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Manufacturing output growth slows to 15-month low in Germany

Staff Writer | April 5, 2018
Germany’s manufacturing sector continued to lose momentum in March, with output growth slowing for the third consecutive month, according to the latest PMI survey data from IHS Markit and BME.
Germany manufacturing
Germany   IHS Markit/BME Germany Manufacturing PMI
Goods producers meanwhile faced another record increase in average delivery times for inputs – the third in the past four months – in a sign of ongoing capacity constraints in supply chains.

The headline IHS Markit/BME Germany Manufacturing PMI – a single-figure snapshot of the performance of the manufacturing economy – registered a reading of 58.2 in March, down from 60.6 in February.

Although still signalling a strong overall improvement in business conditions within the goods-producing sector, the latest figure was the lowest since July 2017 and well below that seen at peak of the upturn last December.

Output growth in fact eased to the weakest seen since December 2016, with production increasing at a slower rate across each of the main industrial groupings: consumer, intermediate and investment.

There were some reports of output being affected by an unusually high level of sickness absence.

More importantly, however, the survey highlighted a softer trend in new orders amid reports of capacity constraints and strong competition.

Although remaining solid in the context of historical data, new order growth was at a 16-month low in March.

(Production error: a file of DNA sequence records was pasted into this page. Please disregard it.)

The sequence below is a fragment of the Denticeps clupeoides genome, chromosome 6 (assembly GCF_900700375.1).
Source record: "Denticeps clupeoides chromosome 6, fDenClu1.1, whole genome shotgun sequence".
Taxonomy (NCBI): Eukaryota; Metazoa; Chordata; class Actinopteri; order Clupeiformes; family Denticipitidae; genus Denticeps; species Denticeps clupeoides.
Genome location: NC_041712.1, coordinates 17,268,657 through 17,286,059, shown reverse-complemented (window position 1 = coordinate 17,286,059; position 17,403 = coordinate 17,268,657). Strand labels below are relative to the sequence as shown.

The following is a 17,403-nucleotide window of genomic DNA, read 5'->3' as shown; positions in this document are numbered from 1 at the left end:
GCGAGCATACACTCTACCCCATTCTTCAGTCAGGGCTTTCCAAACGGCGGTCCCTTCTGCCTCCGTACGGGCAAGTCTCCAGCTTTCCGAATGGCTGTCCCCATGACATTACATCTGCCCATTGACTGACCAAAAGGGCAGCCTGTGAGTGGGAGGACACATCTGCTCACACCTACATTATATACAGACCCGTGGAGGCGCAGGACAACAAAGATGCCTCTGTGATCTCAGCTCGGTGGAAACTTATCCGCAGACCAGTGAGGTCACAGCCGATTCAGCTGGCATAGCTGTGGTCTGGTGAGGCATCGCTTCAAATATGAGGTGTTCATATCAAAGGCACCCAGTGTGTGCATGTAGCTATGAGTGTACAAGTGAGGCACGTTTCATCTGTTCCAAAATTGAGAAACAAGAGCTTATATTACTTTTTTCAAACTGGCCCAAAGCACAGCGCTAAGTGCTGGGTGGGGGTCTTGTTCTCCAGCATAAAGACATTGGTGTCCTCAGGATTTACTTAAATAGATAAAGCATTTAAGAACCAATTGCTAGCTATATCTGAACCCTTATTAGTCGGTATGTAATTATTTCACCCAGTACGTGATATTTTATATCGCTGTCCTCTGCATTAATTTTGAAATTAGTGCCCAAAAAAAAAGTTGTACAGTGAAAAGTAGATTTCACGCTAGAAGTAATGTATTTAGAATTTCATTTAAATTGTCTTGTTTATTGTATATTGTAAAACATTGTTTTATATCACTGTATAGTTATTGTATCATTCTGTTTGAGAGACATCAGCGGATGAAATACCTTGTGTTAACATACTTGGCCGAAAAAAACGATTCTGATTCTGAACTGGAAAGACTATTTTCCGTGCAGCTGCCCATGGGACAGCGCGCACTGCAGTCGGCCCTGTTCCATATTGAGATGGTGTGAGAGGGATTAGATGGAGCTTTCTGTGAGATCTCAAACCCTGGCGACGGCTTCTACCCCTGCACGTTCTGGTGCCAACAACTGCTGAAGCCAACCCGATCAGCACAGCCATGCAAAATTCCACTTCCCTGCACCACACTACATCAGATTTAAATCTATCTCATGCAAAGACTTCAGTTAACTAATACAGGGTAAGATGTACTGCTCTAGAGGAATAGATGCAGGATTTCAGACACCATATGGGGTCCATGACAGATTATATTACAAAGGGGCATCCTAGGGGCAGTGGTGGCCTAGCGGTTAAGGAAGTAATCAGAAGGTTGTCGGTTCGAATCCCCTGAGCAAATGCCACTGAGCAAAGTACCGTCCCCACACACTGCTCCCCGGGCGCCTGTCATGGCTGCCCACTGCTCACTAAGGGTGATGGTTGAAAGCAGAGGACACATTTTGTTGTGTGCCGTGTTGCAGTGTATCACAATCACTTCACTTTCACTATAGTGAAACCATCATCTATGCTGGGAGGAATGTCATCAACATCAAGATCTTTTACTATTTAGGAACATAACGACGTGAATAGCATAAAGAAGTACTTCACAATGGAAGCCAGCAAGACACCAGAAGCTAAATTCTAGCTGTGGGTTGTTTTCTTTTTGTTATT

Part of the reason for this was a slower increase in new export orders, which showed the weakest rise since January 2017.

Manufacturers scaled up their purchasing activity during March as they looked to keep pace with new orders.

However, this added further pressure to already-stretched supply chains, with latest data showing a new record increase in average input delivery times to follow those seen in December and February.

Delays were linked not only to capacity constraints among suppliers but also a shortage of items, including electronics and steel, and a lack of available transporters.

Strong demand for inputs continued to manifest itself in higher purchase prices.

The rate of input cost inflation eased to a five-month low, but it remained elevated.

The main drivers of the increase were metals, and in particular steel, alongside electronics, plastics and wood products.

Sustained strong cost pressures led manufacturers to raise their output prices again in March.

The rate of factory gate price inflation remained among the highest seen in the survey’s 22-year history despite pulling back slightly from that seen in February.

On a more positive note, March saw a further marked increase in the level of factory employment.